What do you think? The Divine Soul Conquest Paladin seems to be strong as it is and now letting him cast holy symbol cleric spells with his weapon drawn could become a tad strong. Well, I like that it’s not a Sorlock engulfing everything in darkness and sniping away while everyone else can’t do anything useful and besides the damage potential from the Scourge Aasimar trait and Spirit Guardians it seems more like a robust support but still.
Is this holy symbol material a way around the slowing down of the multiclassing impact? I think about the oftentimes talked about cleric druid who is a beast of a healer but has to take into account the changing of weapons/foci.
The spell speak with dead says:
You grant the semblance of life and intelligence to a corpse of your choice within range, allowing it to answer the questions you pose. […]
[…] The corpse knows only what it knew in life, including the languages it knew. Answers are usually brief, cryptic, or repetitive, and the corpse is under no compulsion to offer a truthful answer if you are hostile to it or it recognizes you as an enemy. This spell doesn’t return the creature’s soul to its body, only its animating spirit. Thus, the corpse can’t learn new information, doesn’t comprehend anything that has happened since it died, and can’t speculate about future events.
What is an “animating spirit” in this context? In what way is it different to a soul? Specifically, is an “animated spirit” established in published lore anywhere? I’d prefer sources from D&D 5e, but lore from previous editions is welcome as well. Also, if “published lore” isn’t specific enough, assume Forgotten Realms.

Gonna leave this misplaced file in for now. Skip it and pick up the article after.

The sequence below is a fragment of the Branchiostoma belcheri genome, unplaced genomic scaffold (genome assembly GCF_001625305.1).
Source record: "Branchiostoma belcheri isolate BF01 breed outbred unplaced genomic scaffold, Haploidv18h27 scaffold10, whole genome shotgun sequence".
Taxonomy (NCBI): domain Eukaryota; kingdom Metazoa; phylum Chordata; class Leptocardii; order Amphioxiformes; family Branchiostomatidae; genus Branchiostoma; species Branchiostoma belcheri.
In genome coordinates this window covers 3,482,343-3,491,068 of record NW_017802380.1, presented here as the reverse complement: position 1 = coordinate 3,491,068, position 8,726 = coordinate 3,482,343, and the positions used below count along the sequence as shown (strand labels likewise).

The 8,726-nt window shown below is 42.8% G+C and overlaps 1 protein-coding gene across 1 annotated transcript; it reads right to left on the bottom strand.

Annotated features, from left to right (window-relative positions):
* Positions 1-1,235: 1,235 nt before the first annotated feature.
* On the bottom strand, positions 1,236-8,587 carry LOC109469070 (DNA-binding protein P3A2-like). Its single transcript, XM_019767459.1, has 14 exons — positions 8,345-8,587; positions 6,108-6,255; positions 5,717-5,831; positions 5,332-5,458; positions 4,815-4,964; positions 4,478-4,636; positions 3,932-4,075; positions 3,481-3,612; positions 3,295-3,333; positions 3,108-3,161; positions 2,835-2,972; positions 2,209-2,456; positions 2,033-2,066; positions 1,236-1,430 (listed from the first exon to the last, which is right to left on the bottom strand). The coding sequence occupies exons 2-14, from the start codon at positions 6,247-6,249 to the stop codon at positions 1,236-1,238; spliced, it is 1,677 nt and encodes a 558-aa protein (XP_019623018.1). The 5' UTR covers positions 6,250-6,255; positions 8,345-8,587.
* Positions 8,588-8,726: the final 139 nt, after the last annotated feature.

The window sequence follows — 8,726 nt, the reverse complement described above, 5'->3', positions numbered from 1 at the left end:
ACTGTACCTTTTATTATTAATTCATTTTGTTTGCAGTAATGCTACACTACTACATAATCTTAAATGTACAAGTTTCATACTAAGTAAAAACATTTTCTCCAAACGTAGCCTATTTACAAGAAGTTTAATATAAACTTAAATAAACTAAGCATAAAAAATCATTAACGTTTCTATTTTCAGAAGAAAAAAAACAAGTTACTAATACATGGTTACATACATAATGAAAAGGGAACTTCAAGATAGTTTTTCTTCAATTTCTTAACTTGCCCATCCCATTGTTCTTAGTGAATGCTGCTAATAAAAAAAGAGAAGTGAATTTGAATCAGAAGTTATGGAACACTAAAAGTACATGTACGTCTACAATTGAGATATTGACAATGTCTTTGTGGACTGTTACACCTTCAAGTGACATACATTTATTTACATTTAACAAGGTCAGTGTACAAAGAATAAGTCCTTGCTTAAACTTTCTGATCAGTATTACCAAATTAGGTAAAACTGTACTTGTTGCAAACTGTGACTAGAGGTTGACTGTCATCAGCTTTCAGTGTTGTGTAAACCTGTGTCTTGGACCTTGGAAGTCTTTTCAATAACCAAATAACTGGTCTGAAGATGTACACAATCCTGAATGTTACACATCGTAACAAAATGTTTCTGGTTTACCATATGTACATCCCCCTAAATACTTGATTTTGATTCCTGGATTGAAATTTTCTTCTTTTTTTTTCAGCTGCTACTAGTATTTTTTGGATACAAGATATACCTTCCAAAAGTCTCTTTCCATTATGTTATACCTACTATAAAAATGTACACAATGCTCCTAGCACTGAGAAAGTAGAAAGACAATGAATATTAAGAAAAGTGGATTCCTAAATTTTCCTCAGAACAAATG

Unicorn totem reads:
In addition, if you cast a spell using a spell slot that restores hit points to any creature inside or outside the aura, each creature of your choice in the aura also regains hit points equal to your druid level.
Healing spirit reads
Until the spell ends, whenever you or a creature you can see moves into the spirits space for the first time on a turn or starts its turn there, you can cause the spirit to restore ld6 hit points to that creature (no action required).
Does this mean that the unicorn totem heals everyone in the party each time a party member enters the healing spirit area or is it only when the first party member enters the healing spirit area?
Do you roll Blades + Agility [Force] as the spell description states, or Astral Combat + Willpower [Astral] as the Astral Combat table states for weapon foci?